While it’s unlikely that the 23rd-ranked Kansas men’s basketball team will hold No. 15 Texas Tech to 40 points or fewer on Saturday in a clash of Top 25 teams at Allen Fieldhouse, the recent trend surrounding the Jayhawks says it’s possible.
OK, so that may be a bit of a reach. But in addition to riding a four-game winning streak, the Jayhawks also are enjoying a streak of four consecutive games in which their defense has held the opponent to fewer points than the Jayhawks gave up the game before.
Here’s a look at the breakdown:
• After surrendering 91 points in a road loss to West Virginia on Feb. 6, the Jayhawks held Oklahoma State to 66 points two nights later.
• Three nights after that, Kansas gave up just 64 points to visiting Iowa State in a 97-64 win at Allen Fieldhouse.
• Two days later, in Ames, Iowa, KU cut into ISU’s offensive output even more, giving up just 50 points to the Cyclones in a 64-50 road win last weekend.
• And then on Wednesday night the Jayhawks benefited from the perfect storm of their defensive confidence and K-State’s offensive ineptitude in holding the Wildcats to 41, a total that, for a while, actually looked like it might wind up in the 30s.
While the offensive ability of their opponents in those four games has had something to do with KU’s defensive success, the games came at a point in the season when KU’s retooled defense finally started to take shape.
Kansas coach Bill Self compared the process to one the Jayhawks went through on offense during the 2004-05 season, when they had to get creative with a strategy called “fist” to adjust to Wayne Simien being out of the lineup for a month with a thumb injury.
KU’s first game without Simien that season was a New Year’s Day showdown at home with Georgia Tech. And Self entered that game convinced that the new offense was ready to roll.
“And then Georgia Tech had us down like 17-2 to start the game and we can’t get a shot off,” Self recalled on Wednesday night.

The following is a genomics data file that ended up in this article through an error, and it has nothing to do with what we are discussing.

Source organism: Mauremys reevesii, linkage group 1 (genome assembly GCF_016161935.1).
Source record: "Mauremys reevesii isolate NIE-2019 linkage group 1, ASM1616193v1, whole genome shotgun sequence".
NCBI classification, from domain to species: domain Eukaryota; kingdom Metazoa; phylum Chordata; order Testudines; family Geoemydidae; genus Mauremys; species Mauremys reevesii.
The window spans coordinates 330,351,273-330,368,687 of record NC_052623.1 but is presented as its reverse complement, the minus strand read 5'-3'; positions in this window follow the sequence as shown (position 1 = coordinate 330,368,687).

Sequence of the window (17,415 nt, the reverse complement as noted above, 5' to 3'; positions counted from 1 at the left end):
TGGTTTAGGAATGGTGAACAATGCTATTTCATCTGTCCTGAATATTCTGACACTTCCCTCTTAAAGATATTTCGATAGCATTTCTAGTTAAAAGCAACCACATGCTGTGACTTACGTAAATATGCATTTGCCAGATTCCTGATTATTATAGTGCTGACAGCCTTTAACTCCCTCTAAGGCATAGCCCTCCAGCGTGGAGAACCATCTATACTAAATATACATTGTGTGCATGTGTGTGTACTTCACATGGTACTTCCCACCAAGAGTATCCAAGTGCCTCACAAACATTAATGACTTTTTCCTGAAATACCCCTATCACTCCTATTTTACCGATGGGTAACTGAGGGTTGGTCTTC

“When you put in a new offense and you play three days later, it’s going to look like crap,” he added. “But that offense got pretty good. I kind of feel like that's where our defense is. We kind of changed it up and we weren't very good at it (at first) and now we're getting a little bit better and I think guys are getting more confident with it. That does take time.”
KU’s defensive improvement has been tied to three main areas — better communication on the court, players paying closer attention to the scouting report and, perhaps most importantly, an adjustment to the way they guard ball screens.
Last season, when Kansas went almost exclusively to the idea of downing or icing opponent’s ball screens — forcing the ball handler to the baseline and dictating that the offense stays on one side of the court — the Jayhawks became flat-out nasty on defense.
This year, with junior forward David McCormack not moving as well as Udoka Azubuike did on the perimeter, early-season ball screens set against Kansas often led to easy and clear driving lanes and the Jayhawks were a step slow to react and recover.
The tweak put in to fix that is visible by what Kansas does after the screen is set.
Instead of jumping on the high side and forcing the issue, McCormack plays off and moves to contain the ball handler, sticking with him until he gives it up.
That allows the Jayhawk who was initially guarding him to recover and also prevents the driving lane from opening up.
KU does the same thing when Mitch Lightfoot is in the game. When Lightfoot and McCormack are not on the floor or when neither big man is involved in the ball screen, the KU guards simply switch, which has been a standard part of KU’s defense for years.
“I think our ball screen coverage is better,” Self said after KU’s 59-41 win over K-State on Wednesday night. “We switch so much it eliminates all the actions and it comes down to just guard your man. And I think we’re guarding our man better.”
Self also praised his team’s improved energy level and the fact that KU is defending the 3-point shot with more urgency, as well.
“Without us being here in the summertime, a lot of different guys were playing different ways,” senior Marcus Garrett said after Wednesday’s game. “(We’ve been) trying to find a way to guard, find a way to just be a team, and I think we're getting close to that now.”
Redshirt freshman Jalen Wilson agreed with Garrett and said the time spent emphasizing the new approach — in terms of both game reps and practice reps — has helped the Jayhawks settle in more.
“We were just trying different things, trying to figure out who we are defensively,” Wilson said. “These past two weeks, we've definitely figured out who we are and what our best defensive strategies are. I think lately it's been very obvious.”
Asked if striving for lockdown defensive efforts had become this team’s identity, Wilson wasted no time in answering.
“It should be,” he said. “The defensive end is where we’re going to win games.”